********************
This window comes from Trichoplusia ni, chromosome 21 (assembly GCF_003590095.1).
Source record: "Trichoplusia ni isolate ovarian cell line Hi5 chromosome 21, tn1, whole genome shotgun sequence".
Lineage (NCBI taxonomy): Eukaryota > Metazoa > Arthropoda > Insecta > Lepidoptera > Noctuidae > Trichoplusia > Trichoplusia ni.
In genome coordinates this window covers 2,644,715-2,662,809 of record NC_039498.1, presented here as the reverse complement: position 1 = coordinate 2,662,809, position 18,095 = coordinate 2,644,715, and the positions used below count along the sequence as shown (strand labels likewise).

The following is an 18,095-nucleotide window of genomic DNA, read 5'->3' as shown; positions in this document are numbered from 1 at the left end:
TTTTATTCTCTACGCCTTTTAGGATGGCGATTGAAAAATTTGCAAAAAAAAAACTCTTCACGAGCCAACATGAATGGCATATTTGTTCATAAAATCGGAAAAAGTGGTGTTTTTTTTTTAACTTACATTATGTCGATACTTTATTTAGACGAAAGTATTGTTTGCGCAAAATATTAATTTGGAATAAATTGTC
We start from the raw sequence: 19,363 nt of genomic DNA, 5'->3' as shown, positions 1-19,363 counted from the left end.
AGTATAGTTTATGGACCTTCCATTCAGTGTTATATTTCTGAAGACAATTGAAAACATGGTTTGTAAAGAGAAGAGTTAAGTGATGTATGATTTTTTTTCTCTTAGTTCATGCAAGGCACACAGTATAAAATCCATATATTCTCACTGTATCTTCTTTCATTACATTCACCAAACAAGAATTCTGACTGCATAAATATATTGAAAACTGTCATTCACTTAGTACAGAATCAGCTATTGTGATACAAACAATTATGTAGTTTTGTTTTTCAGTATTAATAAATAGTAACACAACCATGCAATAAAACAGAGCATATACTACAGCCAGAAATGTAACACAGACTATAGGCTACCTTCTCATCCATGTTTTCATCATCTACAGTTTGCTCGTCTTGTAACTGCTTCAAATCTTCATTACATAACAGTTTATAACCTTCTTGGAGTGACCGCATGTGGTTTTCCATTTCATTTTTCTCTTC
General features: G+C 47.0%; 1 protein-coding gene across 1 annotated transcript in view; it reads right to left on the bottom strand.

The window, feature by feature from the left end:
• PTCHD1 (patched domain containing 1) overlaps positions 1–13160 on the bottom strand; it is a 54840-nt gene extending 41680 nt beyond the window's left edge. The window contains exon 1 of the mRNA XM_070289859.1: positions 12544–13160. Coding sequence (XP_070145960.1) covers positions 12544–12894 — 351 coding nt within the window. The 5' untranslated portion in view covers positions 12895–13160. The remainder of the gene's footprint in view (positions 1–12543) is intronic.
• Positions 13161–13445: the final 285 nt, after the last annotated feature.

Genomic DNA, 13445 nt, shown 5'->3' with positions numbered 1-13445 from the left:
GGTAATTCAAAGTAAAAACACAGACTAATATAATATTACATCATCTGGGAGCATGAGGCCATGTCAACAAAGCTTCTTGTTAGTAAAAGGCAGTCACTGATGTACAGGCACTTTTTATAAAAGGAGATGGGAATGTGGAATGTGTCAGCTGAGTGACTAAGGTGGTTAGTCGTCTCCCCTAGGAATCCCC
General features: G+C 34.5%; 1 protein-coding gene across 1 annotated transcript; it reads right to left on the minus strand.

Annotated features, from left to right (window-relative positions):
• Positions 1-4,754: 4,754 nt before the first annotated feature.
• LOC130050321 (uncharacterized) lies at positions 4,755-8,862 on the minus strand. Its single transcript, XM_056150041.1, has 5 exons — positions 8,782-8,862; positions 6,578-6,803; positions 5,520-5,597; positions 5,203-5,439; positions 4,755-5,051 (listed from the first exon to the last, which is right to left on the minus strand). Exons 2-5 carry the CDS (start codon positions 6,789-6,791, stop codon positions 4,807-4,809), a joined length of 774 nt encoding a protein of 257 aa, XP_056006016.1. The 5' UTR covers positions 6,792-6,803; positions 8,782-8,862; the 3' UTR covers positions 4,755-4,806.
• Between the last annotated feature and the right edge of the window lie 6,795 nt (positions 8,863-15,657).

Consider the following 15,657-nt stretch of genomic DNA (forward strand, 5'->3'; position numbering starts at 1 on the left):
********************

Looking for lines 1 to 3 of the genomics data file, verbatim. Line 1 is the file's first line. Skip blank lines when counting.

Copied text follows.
This window comes from Trichoplusia ni, chromosome 21 (assembly GCF_003590095.1).
Source record: "Trichoplusia ni isolate ovarian cell line Hi5 chromosome 21, tn1, whole genome shotgun sequence".
Lineage (NCBI taxonomy): Eukaryota > Metazoa > Arthropoda > Insecta > Lepidoptera > Noctuidae > Trichoplusia > Trichoplusia ni.